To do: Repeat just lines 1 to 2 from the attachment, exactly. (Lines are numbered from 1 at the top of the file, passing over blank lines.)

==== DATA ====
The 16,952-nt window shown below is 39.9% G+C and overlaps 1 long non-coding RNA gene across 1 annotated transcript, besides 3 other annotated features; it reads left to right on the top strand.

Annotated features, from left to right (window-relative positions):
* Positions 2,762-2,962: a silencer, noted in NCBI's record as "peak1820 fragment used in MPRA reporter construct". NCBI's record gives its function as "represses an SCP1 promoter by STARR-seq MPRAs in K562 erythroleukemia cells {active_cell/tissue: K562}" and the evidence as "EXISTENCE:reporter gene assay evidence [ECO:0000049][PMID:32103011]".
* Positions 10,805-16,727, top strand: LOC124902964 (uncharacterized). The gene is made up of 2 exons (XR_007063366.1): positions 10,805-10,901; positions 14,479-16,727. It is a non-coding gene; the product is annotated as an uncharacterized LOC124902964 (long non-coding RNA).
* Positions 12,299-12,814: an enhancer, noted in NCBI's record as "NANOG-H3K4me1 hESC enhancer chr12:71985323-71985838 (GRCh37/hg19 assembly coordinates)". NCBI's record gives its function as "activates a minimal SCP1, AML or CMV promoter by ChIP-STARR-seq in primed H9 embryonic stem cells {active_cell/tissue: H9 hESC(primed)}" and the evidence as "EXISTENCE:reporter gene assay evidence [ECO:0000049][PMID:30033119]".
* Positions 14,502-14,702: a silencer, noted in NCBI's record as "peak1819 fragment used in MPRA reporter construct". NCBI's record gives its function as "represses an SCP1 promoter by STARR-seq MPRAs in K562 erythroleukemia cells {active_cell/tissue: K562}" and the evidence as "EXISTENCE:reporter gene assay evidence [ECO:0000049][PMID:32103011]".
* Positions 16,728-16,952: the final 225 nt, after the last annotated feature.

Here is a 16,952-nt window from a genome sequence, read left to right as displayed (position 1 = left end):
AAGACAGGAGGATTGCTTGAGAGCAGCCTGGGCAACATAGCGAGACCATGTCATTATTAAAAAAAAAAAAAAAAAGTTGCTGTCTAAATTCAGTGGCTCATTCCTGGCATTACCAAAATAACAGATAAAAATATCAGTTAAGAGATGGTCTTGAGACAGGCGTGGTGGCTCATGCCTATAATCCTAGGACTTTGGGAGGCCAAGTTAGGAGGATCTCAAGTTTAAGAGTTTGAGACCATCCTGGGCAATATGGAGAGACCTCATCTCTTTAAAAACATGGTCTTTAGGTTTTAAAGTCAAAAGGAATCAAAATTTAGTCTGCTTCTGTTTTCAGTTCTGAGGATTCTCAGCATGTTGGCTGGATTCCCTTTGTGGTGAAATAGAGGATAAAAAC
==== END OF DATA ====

The 16,952-nt window shown below is 39.9% G+C and overlaps 1 long non-coding RNA gene across 1 annotated transcript, besides 3 other annotated features; it reads left to right on the top strand.

Annotated features, from left to right (window-relative positions):